We’re changing how phones are made and repaired, but if you want your phone to last longer, part of the job also falls to you! It starts by changing how you think about your phone, and realizing that it’s a valuable tool worth treating with care. Next, you’ll need to put in a bit of effort. But it’s all quite painless – we promise! Here are a few practical ways to help make sure your phone will be your faithful companion for years to come.

 Together, we can make your Fairphone last longer.
  • Repair it. If something goes wrong, your first thought should be: Is it repairable? If you have a Fairphone, there’s a good chance you can fix it yourself, but if you don’t, stop by a local repair shop and scope out the options.
  • Upgrade it. First, the software! Check if there’s an update available for your operating system. That’s often all you need to fix buggy behavior. And keep an eye out for module-upgrades in the future as well 😉
  • Power up. Batteries often die long before your phone is worn out. If your battery life is slowing you down, it might be time for a new one.
  • Switch your SIM. If you’re having issues calling and texting, try replacing your SIM card – it’s a quick (and cheap!) fix.

If you want even more ideas, have a look at some other tips we shared earlier this year.

Why does all this matter?

At Fairphone, we like to say that the most sustainable phone available is the one you already own. Because the majority of every phone’s CO2 footprint happens during the production phase, the longer you keep your phone, the more you’re reducing its environmental impact. If we each do our part, together, it’s possible to change how we think about and use our phones – plus be kinder to our planet in the process.

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Indefinitely is too much imho, but 5-10 years for some, 10-20 years for other things. I always consider - the higher the price of purchase was, the longer it should last or be able to be fixed or replaced by the manufacturer.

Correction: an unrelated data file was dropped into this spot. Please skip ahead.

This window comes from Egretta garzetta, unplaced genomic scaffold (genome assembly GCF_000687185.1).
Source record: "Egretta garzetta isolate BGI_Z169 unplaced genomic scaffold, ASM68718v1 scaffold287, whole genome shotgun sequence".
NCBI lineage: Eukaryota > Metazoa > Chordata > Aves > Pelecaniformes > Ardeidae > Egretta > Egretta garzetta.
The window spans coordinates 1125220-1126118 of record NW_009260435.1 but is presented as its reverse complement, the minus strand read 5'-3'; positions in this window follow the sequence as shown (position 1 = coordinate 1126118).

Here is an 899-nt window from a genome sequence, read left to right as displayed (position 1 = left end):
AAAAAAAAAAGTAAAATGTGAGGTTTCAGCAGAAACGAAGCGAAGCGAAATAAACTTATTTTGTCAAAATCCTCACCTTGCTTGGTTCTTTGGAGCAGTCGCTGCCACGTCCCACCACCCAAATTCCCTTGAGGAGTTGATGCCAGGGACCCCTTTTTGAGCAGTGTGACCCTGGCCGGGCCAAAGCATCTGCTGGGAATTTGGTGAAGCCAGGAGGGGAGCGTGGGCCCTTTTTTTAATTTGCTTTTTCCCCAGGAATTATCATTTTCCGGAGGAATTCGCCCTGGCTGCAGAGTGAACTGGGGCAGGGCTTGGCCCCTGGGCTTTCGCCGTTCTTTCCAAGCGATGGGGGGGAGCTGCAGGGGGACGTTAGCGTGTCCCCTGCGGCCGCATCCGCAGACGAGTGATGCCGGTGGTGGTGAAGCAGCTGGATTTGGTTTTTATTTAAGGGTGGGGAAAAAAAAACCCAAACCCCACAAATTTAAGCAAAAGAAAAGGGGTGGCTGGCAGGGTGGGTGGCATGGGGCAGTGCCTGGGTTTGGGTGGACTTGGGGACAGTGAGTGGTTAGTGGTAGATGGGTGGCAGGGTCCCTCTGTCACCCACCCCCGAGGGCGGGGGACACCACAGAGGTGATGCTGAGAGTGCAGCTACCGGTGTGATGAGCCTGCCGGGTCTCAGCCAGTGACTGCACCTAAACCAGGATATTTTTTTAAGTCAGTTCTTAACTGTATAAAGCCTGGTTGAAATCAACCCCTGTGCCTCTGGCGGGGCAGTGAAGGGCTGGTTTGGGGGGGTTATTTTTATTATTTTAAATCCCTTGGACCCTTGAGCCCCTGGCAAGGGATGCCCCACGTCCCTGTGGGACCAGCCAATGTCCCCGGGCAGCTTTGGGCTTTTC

So I think governments of industrialized states should put much more energy into this and force companies to focus more on longevity.
Actually I can recall two more manufacturers that develop and manufacture their goods with a strong focus on longevity and spare parts availability.
Miele and Tefal, the latter specifically prints onto all of its boxes a clear statement - spare part availability guaranteed for at least 10 years.
That’s what we need more often. Not considering the price of purchase first and rather buy new every few years but also calculating what makes more sense. Pay more and have a more robust, better developed part for which it in some years may still be worth to get it repaired as spare parts are available. Or maybe never having to even replace a part as the object is still operating flawless.
AMC (American Metal Crafts) sell their goods with lifetime (~30 years) warranty. Well…maybe start purchasing in younger years and if there are kids or other relatives to pass them on.:wink:
WMF done so for several decades too. Related to the Wiki page this probably will change in the near future… :worried:
Longevity is possible in many ways, it’s just not the first thought and obviously also not the last thought in many heads.

Reedit: Linked “WMF/Wiki” to the German Wiki page as certain details are not mentioned in the English version. (Quite an offset…)